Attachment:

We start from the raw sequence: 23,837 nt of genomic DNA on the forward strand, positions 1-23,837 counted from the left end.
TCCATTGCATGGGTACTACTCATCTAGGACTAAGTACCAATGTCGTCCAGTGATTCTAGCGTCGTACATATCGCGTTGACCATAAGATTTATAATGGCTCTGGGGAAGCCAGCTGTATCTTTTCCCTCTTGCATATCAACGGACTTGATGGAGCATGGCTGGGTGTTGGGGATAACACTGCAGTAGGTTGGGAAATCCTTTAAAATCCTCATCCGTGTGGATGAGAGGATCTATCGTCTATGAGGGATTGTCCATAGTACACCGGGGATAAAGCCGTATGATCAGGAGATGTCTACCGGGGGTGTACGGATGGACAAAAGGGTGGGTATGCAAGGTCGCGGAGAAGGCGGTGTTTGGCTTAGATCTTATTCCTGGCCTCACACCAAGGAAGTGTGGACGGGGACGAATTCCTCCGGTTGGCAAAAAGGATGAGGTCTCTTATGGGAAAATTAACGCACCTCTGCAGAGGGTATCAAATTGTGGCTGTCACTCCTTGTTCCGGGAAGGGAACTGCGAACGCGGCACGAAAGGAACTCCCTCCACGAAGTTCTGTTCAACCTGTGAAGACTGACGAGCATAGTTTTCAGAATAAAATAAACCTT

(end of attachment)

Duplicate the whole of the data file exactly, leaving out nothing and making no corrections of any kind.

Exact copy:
We start from the raw sequence: 23,837 nt of genomic DNA on the forward strand, positions 1-23,837 counted from the left end.
TCCATTGCATGGGTACTACTCATCTAGGACTAAGTACCAATGTCGTCCAGTGATTCTAGCGTCGTACATATCGCGTTGACCATAAGATTTATAATGGCTCTGGGGAAGCCAGCTGTATCTTTTCCCTCTTGCATATCAACGGACTTGATGGAGCATGGCTGGGTGTTGGGGATAACACTGCAGTAGGTTGGGAAATCCTTTAAAATCCTCATCCGTGTGGATGAGAGGATCTATCGTCTATGAGGGATTGTCCATAGTACACCGGGGATAAAGCCGTATGATCAGGAGATGTCTACCGGGGGTGTACGGATGGACAAAAGGGTGGGTATGCAAGGTCGCGGAGAAGGCGGTGTTTGGCTTAGATCTTATTCCTGGCCTCACACCAAGGAAGTGTGGACGGGGACGAATTCCTCCGGTTGGCAAAAAGGATGAGGTCTCTTATGGGAAAATTAACGCACCTCTGCAGAGGGTATCAAATTGTGGCTGTCACTCCTTGTTCCGGGAAGGGAACTGCGAACGCGGCACGAAAGGAACTCCCTCCACGAAGTTCTGTTCAACCTGTGAAGACTGACGAGCATAGTTTTCAGAATAAAATAAACCTT